I always liked speed, races, etc, without being a huge fan. I didn’t know rallying before I did it myself. On the other hand, I had started doing scooter races, in a French national championship, participating in two or three races and each time I was the fastest. It was races on either karting tracks or tracks set out on parking lots, with straw bales, and we drove with the knee on the ground, like on motorcycles. And then came cars at 18 years old.

Then I tried a thing called “Young Rallying” that you could join at the time for a €15 inscription. There were selections throughout France, each region did its selection, and the best of each region went into the finals, and the winner of the finals won a season in rally racing. It was open to the general public. I won the regional and then went into the nationals and did the best time of the nationals, but the jury decided that it was the second-placed driver who won. I was tricked, and didn’t win the season.

I went back the following year nevertheless because I had no other solution. I again won the regional section, and then got to the finals and in the finals I made an error. I was leading the finals and made a mistake in the last match. But there were some people who said to themselves if two years in a row I was ahead of 15,000 people in the selection process, it’s not just by accident. They were fans of car racing, and they contacted me and said, “Maybe we can do something together, etc., start you out in rallying…” They bought a small car and I started out with a small regional rally that I won in my category, and then it was promotional formulas, and I was there for three years. In the third year I won the Citroën Saxo Formula, which was the highest level.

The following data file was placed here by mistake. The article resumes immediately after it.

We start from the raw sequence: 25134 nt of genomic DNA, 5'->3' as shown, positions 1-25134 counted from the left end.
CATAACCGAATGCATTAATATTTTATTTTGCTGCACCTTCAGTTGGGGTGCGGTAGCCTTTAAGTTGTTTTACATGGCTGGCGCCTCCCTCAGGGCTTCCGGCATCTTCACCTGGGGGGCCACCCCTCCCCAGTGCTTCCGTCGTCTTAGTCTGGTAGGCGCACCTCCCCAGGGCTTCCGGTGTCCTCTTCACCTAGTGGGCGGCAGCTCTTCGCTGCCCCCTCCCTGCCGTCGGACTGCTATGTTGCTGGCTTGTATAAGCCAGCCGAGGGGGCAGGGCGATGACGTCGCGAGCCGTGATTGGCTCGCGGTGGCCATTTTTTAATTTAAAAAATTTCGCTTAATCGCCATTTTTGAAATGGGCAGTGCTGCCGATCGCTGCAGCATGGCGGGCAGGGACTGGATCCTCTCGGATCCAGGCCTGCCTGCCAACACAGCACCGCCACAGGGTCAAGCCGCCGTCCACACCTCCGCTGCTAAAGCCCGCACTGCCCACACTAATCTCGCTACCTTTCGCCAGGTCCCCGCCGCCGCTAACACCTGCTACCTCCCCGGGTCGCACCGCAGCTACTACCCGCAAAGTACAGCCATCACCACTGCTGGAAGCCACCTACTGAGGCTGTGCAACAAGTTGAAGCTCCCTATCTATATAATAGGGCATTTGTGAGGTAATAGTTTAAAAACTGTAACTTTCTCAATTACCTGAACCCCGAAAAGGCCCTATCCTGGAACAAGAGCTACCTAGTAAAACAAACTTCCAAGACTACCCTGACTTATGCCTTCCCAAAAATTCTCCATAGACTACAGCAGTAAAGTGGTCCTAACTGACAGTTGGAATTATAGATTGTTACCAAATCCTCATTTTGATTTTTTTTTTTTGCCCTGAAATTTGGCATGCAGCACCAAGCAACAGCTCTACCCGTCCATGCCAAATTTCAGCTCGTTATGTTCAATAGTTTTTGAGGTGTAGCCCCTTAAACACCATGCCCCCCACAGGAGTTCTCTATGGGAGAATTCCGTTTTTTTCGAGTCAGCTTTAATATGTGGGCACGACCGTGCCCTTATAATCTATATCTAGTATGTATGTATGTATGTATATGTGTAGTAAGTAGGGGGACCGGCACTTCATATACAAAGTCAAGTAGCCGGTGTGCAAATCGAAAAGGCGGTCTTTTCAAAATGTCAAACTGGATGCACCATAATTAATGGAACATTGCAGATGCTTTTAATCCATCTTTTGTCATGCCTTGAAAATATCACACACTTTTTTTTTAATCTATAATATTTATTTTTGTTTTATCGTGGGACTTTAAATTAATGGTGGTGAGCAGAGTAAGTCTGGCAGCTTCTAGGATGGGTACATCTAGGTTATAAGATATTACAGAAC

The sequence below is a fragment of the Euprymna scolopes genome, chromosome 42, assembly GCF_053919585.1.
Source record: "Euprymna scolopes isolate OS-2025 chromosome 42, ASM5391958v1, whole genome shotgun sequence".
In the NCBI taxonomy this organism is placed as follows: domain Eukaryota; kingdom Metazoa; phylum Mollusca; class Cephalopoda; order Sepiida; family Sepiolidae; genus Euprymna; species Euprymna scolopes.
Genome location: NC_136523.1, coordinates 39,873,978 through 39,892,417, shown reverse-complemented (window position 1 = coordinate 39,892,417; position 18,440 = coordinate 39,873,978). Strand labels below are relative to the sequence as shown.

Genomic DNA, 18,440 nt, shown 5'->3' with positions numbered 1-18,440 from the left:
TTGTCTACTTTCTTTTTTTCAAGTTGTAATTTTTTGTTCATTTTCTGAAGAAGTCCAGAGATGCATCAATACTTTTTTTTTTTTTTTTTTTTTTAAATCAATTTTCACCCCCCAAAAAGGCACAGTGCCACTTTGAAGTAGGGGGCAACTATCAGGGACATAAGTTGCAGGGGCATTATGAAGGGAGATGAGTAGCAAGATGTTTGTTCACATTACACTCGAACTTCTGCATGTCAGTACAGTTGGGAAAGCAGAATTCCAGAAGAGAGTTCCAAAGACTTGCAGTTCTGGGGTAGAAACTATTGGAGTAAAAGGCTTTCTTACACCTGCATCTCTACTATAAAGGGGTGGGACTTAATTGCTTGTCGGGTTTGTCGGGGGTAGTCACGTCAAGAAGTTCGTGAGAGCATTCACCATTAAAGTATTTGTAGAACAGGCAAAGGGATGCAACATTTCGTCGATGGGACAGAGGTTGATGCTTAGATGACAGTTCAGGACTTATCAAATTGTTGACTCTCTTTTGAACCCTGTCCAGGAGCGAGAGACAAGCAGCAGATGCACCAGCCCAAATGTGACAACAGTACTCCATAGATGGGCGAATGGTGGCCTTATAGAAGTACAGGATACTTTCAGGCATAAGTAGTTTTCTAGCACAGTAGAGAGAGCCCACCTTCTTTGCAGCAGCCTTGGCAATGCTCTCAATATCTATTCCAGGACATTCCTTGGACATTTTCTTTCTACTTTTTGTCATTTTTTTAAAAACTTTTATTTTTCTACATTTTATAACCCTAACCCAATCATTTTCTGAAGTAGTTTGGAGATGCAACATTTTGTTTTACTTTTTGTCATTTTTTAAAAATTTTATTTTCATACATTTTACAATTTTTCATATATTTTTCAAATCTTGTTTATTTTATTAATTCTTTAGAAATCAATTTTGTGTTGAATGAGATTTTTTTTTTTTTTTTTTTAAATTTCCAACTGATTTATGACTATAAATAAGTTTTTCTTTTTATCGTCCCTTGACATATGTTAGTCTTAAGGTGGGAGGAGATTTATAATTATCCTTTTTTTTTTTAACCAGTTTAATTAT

You won on all surfaces in rallying. Is there a link between that kind of racing and circuit racing?

Circuits compared to rallies — there’s no comparison. In rallying you have to go through twice on a reconnaissance run and the copilot takes notes, based on what we say, and then later in the race it’s improvisation. When we arrive in the race, it’s the first time we get there at that speed. In circuit racing, everyone knows all the details down to the millimeter and it is necessary to succeed in lining up all of the details from one end to the other. Working on the setup of the car is very important, and it takes a completely different way of working, a different approach.

And your ambitions for the future as a driver?

I’m still trying to continue to evolve in WTCC, to progress, and we’ll see next year. Perhaps some day I’ll do the Dakar rally. It is something completely different again, but again something that I don’t know very much about. I did a little test with Peugeot not too long ago. It could be fun.

How do you see Formula One today, and some of the criticisms against it, like its new quiet engines?

I really like Formula One, whether it makes noise or not. It’s true that if you’re right beside them, it was magnificent the noise, and now it is no longer magnificent. But the most important thing is television with Formula One: If on the television it makes noise or not is not so important; the essential thing is if the races are interesting to watch. There was no overtaking during a certain period, so they did everything they could to make it so there was passing. And now there is passing; but it’s a little bit too easy — there is no attacking, there is no risk-taking. Or as soon as someone takes a little risk and they touch slightly, the incident goes to the race stewards. I have the impression that it went a little bit too much to the other extreme.